However, even with full-mastery of the controls, launching Phero onto the right spot can still be tricky, and you’ll often find yourself stopping for a second to figure out how to solve a puzzle.

As you swiftly cascade from one ledge onto another, dodging enemy slugs, scorpions and sharp spikes, you may not notice the fine amount of detail injected into the game. Character models are superb, backgrounds are impressive and even the faint sound of crumbling ledges are pleasing to the ear.

Catapult Phero into the distance and he’ll let out a worried scream, and he’ll even whimper as he lands. The game’s music is enthralling, and plays to the context well. During a boss battle for example, the fast-paced music is exchanged for a down-tempo, ominous track which adds a nice touch of tension.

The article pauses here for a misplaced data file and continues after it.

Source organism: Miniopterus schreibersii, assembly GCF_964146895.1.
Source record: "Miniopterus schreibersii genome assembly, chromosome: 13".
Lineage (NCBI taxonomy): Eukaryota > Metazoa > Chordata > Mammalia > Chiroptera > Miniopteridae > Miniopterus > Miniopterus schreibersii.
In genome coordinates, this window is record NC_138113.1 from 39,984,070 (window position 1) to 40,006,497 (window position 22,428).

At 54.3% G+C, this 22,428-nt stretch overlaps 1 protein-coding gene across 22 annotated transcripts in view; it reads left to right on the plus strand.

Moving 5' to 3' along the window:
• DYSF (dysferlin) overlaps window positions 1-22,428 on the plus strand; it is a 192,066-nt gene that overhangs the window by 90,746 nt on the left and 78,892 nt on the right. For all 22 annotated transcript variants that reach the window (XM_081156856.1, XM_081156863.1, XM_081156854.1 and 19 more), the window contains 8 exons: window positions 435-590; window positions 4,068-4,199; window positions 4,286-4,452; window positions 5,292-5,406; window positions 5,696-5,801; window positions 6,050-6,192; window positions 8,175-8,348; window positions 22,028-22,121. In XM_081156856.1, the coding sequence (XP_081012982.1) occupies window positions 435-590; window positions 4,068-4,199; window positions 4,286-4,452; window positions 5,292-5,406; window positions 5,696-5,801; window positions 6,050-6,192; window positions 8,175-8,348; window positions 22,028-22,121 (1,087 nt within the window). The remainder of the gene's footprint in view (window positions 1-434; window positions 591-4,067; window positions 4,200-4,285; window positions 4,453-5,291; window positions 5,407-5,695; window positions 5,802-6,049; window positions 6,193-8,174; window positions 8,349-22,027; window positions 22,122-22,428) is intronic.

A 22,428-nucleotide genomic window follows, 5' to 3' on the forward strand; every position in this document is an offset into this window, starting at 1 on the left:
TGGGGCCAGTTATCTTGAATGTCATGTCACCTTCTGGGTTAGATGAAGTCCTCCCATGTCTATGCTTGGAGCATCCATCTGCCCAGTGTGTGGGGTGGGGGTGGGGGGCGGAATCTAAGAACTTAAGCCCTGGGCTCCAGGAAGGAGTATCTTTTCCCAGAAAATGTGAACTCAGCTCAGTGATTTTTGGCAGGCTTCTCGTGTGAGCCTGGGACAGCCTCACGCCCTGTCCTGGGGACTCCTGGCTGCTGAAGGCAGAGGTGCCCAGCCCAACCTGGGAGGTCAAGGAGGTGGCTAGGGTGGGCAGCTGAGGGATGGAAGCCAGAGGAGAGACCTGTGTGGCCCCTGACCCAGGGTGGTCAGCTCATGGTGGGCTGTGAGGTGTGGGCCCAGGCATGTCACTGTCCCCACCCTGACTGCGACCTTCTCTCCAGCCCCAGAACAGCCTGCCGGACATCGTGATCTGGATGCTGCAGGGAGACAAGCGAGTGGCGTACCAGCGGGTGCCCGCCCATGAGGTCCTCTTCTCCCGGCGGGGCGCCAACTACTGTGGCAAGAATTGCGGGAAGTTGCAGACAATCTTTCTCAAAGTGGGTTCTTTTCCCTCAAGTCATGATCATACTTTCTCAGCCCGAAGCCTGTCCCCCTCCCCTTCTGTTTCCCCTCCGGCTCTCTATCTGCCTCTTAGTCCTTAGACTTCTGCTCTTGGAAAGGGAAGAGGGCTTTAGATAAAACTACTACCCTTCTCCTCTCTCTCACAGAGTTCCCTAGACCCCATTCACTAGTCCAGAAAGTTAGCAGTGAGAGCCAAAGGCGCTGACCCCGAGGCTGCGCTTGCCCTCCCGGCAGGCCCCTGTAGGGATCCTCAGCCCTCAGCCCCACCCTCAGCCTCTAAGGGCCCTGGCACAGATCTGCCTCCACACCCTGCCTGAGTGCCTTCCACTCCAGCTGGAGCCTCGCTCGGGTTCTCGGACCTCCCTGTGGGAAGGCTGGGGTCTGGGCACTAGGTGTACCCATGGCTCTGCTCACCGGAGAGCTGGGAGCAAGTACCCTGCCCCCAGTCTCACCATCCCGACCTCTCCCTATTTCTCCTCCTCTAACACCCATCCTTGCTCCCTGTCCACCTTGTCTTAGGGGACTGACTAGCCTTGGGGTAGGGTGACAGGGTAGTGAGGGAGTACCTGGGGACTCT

The difficulty is well-balanced, so both casual and hardcore gamers should be satisfied. With a number of secrets and extras to unlock, it’s also got its fair share of replay value.

Rarely, I experienced a slow frame-rate on my tablet, and I found myself occasionally getting stuck between a box and a wall, powerless to escape. Luckily, the Steampunk Wizards are on top of the situation, and they’ve already released one major update to the game. Besides those minor issues there isn’t too much to complain about, except the annoying advertisements popping up every so often. However, it’s a worthy sacrifice to make for a great game, and you can always buy the ad-free version for just €1.99.